GIST: How would you define “pariwara”?

CHINO: ‘Yun yung mga times na naging pasaway.
JUGS: For me mas positive yung definition, parang carefree.

Napariwara ka na ba?
ELY TO JAZZ: Kanina nawala ka papunta dito ‘di ba?
ELY: Lahat tayo at one point sa buhay natin, in search of something, either your identity or something that you want to be passionate about. Siguro hindi mo pa alam yung ginagawa mo, especially since inexperienced ka pa.

What’s the message of the song?
ELY: It’s rooted in some sort of relationship, either romantic or barkada. It’s like saying dapat intindihin ng adults yung youngsters, either ngayon or in the past, dahil mahirap yung proseso ng paghahanap ng identity and lahat naman tayo dumaan sa ganun. Intindihin natin yung mga kabataan ngayon. Tayo din yun. Dun sa song, we were speaking from the point of view ng kabataan, dahil nakaka-relate kami dun, putting ourselves in the shoes that we once wore ourselves.

So is it safe to say that your view on millennials is generally a positive one?
JAZZ: Our generation, sama ng tingin sa millennials, generally. Nakakatawa kasi, before, nung kami naman yung younger generation, naalala ko iniisip ko ‘Pag tanda ko hindi ako manlalait ng mga bata. Yung mga matanda kasi, hindi naman nila tayo ma-gets.’ Ngayon, may younger generation na na hindi din namin ma-gets. Kanya-kanyang panahon of not getting it ‘yan eh.
ELY: Pag tinanggal mo na lahat ng BS, pare- pareho lang naman talaga yung pinagdadaanan ng mga tao in society. Feeling namin with this song, we can give voice to the young people. Unfair din na bigyan sila ng ganung pressure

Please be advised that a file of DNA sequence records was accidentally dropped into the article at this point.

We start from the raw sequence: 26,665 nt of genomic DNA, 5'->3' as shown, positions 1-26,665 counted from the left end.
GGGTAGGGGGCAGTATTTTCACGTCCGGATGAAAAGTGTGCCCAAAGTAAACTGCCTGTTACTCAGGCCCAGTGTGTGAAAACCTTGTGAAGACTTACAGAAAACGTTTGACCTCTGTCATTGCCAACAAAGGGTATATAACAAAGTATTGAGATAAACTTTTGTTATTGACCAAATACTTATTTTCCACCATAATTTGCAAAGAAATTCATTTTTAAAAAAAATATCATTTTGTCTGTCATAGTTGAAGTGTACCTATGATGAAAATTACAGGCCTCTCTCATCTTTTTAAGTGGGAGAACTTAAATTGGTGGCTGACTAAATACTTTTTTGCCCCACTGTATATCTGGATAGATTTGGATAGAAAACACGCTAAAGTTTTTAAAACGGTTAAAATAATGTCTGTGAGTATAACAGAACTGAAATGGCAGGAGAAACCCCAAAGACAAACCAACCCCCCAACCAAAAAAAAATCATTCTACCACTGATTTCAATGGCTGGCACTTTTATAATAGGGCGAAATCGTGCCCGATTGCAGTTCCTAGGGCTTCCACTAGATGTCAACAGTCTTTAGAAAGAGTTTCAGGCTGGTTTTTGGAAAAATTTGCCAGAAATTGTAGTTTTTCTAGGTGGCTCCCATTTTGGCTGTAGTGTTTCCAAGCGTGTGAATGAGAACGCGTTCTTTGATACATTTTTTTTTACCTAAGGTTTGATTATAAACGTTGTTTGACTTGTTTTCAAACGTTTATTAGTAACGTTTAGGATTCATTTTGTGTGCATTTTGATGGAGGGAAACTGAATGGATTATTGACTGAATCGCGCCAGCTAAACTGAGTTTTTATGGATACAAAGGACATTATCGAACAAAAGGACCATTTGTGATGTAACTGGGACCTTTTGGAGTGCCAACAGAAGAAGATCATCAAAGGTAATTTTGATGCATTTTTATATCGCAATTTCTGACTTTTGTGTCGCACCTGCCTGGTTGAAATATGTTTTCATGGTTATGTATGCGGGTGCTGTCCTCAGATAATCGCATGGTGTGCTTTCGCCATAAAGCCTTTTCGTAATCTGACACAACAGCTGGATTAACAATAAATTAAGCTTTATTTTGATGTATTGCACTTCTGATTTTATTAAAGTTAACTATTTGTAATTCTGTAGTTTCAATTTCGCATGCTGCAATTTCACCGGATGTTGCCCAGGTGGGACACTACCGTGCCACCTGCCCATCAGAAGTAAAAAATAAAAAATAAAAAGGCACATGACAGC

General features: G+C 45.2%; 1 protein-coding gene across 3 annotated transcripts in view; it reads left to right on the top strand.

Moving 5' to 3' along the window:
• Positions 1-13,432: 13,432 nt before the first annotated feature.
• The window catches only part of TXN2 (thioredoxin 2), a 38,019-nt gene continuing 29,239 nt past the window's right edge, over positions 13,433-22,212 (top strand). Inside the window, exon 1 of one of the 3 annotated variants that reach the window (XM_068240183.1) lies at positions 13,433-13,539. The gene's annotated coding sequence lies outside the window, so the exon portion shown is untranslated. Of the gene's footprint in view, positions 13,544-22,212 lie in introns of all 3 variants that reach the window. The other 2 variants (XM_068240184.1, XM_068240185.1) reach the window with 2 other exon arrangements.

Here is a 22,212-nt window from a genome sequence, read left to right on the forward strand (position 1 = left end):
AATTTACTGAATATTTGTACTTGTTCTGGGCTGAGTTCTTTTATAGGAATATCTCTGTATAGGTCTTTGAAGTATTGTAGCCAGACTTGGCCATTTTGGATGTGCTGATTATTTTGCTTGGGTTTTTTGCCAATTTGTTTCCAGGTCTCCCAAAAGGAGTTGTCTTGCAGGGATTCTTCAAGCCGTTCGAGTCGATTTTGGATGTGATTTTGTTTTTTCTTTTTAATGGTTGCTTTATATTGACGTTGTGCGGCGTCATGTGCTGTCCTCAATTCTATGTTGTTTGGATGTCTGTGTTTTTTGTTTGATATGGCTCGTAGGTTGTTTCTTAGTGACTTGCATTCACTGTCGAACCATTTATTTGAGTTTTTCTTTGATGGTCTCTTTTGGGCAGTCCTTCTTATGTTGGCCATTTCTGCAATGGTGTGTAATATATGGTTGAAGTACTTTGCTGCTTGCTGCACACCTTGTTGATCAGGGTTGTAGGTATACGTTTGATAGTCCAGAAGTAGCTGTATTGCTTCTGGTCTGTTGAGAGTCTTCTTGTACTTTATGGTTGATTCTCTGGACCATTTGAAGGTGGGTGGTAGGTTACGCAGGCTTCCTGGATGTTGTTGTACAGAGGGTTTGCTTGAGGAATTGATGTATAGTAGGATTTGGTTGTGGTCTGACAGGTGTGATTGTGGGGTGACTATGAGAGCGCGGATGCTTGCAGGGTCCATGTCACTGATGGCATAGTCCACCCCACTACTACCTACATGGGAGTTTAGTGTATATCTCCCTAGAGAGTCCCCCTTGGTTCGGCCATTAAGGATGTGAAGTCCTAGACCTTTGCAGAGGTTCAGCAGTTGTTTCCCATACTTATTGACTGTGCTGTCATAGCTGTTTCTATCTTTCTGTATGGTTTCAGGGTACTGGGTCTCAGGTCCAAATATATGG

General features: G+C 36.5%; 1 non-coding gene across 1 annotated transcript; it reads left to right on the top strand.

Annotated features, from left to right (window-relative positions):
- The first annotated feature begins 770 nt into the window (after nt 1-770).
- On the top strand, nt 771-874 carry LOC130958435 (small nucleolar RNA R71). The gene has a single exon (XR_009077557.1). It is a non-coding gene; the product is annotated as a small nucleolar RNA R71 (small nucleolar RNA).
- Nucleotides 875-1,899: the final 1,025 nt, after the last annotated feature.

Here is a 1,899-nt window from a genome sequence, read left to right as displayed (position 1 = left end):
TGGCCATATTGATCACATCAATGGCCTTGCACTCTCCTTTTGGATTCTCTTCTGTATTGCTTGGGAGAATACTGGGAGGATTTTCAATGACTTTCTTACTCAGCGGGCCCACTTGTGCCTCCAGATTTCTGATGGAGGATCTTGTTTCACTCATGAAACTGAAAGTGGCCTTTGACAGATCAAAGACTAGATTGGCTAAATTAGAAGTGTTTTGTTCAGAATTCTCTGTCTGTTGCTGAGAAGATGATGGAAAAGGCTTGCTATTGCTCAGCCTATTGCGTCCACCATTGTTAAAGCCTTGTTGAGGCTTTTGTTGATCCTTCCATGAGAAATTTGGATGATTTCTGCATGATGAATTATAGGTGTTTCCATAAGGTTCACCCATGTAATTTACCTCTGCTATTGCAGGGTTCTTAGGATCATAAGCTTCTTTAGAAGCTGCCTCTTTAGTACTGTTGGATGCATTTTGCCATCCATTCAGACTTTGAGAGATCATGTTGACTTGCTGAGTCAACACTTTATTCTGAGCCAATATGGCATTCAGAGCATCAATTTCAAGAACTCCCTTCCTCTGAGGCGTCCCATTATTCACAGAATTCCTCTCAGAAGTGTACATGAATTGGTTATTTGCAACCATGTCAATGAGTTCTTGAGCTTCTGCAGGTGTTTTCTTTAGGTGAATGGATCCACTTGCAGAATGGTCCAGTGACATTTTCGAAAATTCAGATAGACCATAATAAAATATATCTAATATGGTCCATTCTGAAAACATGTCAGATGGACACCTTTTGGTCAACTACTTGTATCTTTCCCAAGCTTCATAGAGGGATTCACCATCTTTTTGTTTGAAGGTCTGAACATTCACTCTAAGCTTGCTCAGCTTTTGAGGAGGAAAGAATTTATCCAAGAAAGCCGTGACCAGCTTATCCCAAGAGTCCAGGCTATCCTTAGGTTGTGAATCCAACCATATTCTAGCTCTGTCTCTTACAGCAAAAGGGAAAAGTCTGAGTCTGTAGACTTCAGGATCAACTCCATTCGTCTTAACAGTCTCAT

to conform to the standards na na-set na ng older generation. It’s basically about generation gap, we’re just singing about it in a different way. But it’s still an age-old problem and it will never go away, I think. This time, we’re siding with the new generation.

Ano yung pinapakinggan niyo nung kabataan niyo na hindi naiintindihan ng mga nakakatanda?
JUGS: Eraserheads!
(ELY: Talaga?!)
KELVIN: Nung unang pinakinggan ko yung Ultra di ma-get yun nung mga tito, tita namin eh.
JAZZ: Exactly! Pag nadidinig nila yung Ultra, sinasabi nila ‘Ano ba ‘yan? Bakit ang dumi-dumi ng tugtog na ‘yan!’
ELY: Galit na galit tatay ko sa new wave dahil hindi daw marunong kumanta. Nakikinig din ako ng konting punk noon, mga Ramones, Sex Pistols. Di nila ma-gets yun! Labo nga, kasi gusto ko naman yung trip nila, yung music nila.

How did you get into the older stuff?